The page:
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Cloud Security Reaches Silicon

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A new memory-access protocol assigns every memory address to a single path (green) through a data structure known as a tree, but a given node of the tree will often lie along multiple paths (blue).

Researchers at the Massachusetts Institute of Technology are working to implement a new memory-access protocol that could help thwart one variety of cyberattack.

Credit: Christine Daniloff/MIT

Two years ago, Massachusetts Institute of Technology researchers proposed a method for thwarting attacks in which criminals infer computer data based on the pattern in which the machine accesses its memory, and now they have begun to implement it in hardware.

The researchers have developed the layout of a custom-built chip that would use their scheme, and are now moving the system toward fabrication.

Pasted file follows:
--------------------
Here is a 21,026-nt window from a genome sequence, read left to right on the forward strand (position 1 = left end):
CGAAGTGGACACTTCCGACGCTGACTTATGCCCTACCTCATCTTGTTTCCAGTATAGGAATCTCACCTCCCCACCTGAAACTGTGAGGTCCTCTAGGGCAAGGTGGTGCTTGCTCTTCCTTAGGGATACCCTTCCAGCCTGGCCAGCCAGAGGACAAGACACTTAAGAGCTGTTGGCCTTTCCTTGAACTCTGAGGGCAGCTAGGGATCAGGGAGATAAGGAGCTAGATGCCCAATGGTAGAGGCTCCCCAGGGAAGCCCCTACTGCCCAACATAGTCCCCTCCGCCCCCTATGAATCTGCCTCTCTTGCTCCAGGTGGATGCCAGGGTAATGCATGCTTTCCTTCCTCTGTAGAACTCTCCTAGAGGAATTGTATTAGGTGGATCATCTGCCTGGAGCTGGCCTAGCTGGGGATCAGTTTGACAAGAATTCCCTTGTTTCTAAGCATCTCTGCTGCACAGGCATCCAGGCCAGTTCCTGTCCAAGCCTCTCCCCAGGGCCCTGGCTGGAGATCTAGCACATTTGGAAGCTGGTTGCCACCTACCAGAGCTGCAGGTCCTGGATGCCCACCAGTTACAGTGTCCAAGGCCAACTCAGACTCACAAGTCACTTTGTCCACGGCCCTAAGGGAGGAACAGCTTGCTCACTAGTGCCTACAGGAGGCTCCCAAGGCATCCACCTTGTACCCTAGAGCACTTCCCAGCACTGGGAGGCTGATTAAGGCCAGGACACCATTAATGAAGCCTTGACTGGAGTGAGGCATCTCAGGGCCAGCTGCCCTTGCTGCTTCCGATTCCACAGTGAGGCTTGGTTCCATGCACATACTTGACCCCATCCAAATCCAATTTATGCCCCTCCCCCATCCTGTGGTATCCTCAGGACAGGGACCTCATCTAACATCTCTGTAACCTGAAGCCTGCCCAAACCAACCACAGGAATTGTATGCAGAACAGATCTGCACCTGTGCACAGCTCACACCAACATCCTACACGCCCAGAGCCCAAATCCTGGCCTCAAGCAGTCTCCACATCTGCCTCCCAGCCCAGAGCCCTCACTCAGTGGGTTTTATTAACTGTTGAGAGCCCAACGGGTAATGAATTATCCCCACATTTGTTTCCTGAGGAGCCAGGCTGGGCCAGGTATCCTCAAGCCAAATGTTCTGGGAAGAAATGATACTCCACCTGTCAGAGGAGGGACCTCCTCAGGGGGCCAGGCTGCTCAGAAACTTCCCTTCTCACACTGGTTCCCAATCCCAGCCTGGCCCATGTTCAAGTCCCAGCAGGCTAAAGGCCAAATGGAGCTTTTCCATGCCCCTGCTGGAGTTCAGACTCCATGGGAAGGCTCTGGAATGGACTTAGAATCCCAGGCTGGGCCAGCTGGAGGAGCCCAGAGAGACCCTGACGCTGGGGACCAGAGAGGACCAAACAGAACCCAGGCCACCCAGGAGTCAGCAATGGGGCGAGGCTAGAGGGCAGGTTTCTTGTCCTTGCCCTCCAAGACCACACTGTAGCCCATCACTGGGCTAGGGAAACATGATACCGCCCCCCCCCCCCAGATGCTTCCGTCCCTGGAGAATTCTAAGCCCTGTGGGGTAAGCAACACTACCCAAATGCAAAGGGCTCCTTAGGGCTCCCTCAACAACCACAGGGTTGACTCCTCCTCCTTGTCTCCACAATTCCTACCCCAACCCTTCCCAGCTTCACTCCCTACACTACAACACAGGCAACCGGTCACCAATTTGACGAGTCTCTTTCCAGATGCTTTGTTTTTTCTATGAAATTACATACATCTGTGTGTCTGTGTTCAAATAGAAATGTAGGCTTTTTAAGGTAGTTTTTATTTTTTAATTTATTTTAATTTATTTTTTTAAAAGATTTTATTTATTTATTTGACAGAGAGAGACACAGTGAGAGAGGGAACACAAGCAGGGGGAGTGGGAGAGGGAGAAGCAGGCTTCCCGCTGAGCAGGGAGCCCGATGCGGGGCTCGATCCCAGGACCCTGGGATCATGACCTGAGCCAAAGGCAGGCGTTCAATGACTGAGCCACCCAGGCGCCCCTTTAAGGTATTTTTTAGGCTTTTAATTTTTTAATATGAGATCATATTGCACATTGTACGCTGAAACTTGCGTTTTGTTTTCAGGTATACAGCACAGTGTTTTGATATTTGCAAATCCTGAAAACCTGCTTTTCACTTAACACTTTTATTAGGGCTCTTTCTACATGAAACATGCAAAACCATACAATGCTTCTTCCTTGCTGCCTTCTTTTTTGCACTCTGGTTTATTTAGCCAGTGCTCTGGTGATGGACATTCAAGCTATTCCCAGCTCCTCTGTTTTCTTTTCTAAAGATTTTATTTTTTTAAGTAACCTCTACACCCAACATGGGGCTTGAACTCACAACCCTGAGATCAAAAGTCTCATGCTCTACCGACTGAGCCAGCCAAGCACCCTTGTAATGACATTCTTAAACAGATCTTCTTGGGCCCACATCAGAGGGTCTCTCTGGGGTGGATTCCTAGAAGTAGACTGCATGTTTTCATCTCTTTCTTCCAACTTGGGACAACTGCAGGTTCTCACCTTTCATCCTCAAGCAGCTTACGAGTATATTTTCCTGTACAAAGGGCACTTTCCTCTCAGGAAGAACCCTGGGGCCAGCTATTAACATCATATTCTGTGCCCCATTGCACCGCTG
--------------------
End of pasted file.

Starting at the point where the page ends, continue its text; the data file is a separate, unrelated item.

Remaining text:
The scheme involves confusing adversaries by querying several memory addresses at once to hide the source of the data. However, this process requires transferring much more data between the chip and memory than would otherwise be necessary. In order to minimize the amount of extra data needed, the technique stores memory addresses in a tree data structure, and every address is randomly assigned to a path through the tree. When the chip requires the data stored in a particular address, it also requests data from all the other nodes on the same path.

The researchers proved that pulling data from a single path was just as confusing to hackers as if the chip had pulled data from every memory address in use. The researchers gave the new chip an extra memory circuit, with storage slots that can be mapped onto the sequence of nodes in any path through the tree.

From MIT News
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